Glenkilrie, Perthshire (Beef and sheep)

David and Morag Houstoun.

Glenkilrie is an upland beef and sheep farm made up of over 1,000 hectares, of which 27 ha is forestry, 770 ha is hill/rough grazing and the remainder is in-bye. The business carries 140 suckler cows, half spring and half autumn calving, with calves sold as stores and 1000 ewes divided into two flocks, one blackfaced and one crossbred with all lambs sold finished.

How might Climate Change affect Glenkilrie?

The prospect of Climate Change bringing a warmer climate during the summer in Scotland is not a bad one, but wetter winters and more extreme weather events could have a major impact on the farming system at Glenkilrie.

The winter housing period for cattle is already 200 days; cattle are taken off grassland in autumn due to risk of poaching rather than cold weather. Extended wetter conditions could mean a longer housing period, which could also include sheep.

Storage of manure and slurries could become an issue if conditions did not allow machinery on the land during the winter months. New slurry storage comes at an additional substantial cost to the business.

A longer housing period could lead to increased requirements for conserved forage such as silage and hay, again bringing a cost to the business. Extra land used for making additional forage means less land would be available for grazing.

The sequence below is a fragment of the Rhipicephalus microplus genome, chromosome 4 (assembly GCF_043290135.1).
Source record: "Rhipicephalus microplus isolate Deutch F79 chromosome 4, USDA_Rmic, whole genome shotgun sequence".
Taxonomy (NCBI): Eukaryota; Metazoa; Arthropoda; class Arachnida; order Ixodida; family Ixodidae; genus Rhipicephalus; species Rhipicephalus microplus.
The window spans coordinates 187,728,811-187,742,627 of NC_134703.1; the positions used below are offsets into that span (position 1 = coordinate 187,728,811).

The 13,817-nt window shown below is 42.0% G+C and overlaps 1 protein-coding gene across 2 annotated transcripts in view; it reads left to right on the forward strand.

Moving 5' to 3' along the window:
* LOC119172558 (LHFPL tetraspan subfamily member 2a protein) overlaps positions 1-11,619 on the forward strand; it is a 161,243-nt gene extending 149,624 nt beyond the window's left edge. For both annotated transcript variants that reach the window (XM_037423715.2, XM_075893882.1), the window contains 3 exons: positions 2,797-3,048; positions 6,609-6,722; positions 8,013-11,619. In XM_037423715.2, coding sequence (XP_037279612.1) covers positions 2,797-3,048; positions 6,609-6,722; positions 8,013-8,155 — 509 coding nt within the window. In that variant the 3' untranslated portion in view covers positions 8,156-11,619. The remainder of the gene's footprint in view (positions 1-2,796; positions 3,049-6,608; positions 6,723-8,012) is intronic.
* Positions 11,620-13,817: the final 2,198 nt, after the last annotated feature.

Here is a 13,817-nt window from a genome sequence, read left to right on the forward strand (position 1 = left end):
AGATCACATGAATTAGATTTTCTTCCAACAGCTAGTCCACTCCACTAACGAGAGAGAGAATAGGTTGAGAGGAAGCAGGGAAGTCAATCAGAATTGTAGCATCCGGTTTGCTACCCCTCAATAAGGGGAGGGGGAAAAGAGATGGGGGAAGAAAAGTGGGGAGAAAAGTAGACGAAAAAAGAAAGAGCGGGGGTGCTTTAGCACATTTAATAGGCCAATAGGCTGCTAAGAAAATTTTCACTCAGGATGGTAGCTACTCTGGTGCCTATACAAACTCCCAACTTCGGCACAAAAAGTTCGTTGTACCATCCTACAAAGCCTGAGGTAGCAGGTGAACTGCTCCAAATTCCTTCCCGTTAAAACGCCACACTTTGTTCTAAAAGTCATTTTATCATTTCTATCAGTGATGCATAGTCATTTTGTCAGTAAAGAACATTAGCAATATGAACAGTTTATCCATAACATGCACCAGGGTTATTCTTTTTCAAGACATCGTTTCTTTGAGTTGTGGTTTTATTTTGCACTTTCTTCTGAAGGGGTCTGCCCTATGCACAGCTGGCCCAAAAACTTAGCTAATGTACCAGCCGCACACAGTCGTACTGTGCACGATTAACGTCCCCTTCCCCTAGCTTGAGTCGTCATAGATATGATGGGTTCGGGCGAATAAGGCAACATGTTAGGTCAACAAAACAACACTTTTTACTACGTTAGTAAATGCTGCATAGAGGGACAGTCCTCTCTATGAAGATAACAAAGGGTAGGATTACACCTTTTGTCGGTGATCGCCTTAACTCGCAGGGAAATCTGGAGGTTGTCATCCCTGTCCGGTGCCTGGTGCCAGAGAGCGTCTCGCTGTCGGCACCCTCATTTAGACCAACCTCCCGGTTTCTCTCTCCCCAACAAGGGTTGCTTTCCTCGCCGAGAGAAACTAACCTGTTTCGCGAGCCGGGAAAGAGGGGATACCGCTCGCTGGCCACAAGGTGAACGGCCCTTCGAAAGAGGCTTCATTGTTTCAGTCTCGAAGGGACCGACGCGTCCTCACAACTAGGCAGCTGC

A warmer summer period may well increase grass production at Glenkilrie; it would need to be considerably drier than present before drought conditions are likely. Looking ahead, increased costs associated with longer winters could make the business less competitive in the production of beef and lamb.

Measures to optimise fuel and energy use

With energy bills on the increase, ways to make best use of the spend on electricity and fuel are welcome.  David looked at the following measures:

  • Electricity use: Glenkilrie has a low electricity demand around the steading. Options for low energy light bulbs and motion sensitive external lights were identified.
  • Fuel use: higher than benchmark fuel use suggested there could be scope for savings.
  • Machinery: matched the correct sized tractor to the job where possible and made sure equipment was well maintained (e.g. correct tyre pressure).
  • Feed mixer wagon: ensured the mixer was only operational for the minimum time and not left running whilst carrying out other jobs e.g. bedding cattle. A daily 15 minute reduction in operation reduced fuel use by 600 litres, saving £450 and 1.9 tonnes of CO2 per year.
  • Straw transport: assessed alternative options for transporting straw to reduce costs.
  • Quad bike: identified fuel use associated with the quad. Considering replacement of the petrol quad with an electric powered quad bike.  It is estimated it would cost around £50 in electricity to cover 3,650 miles, compared with £1,160 of petrol.  Using electric instead of petrol to power the quad would save 2 tonnes of CO2.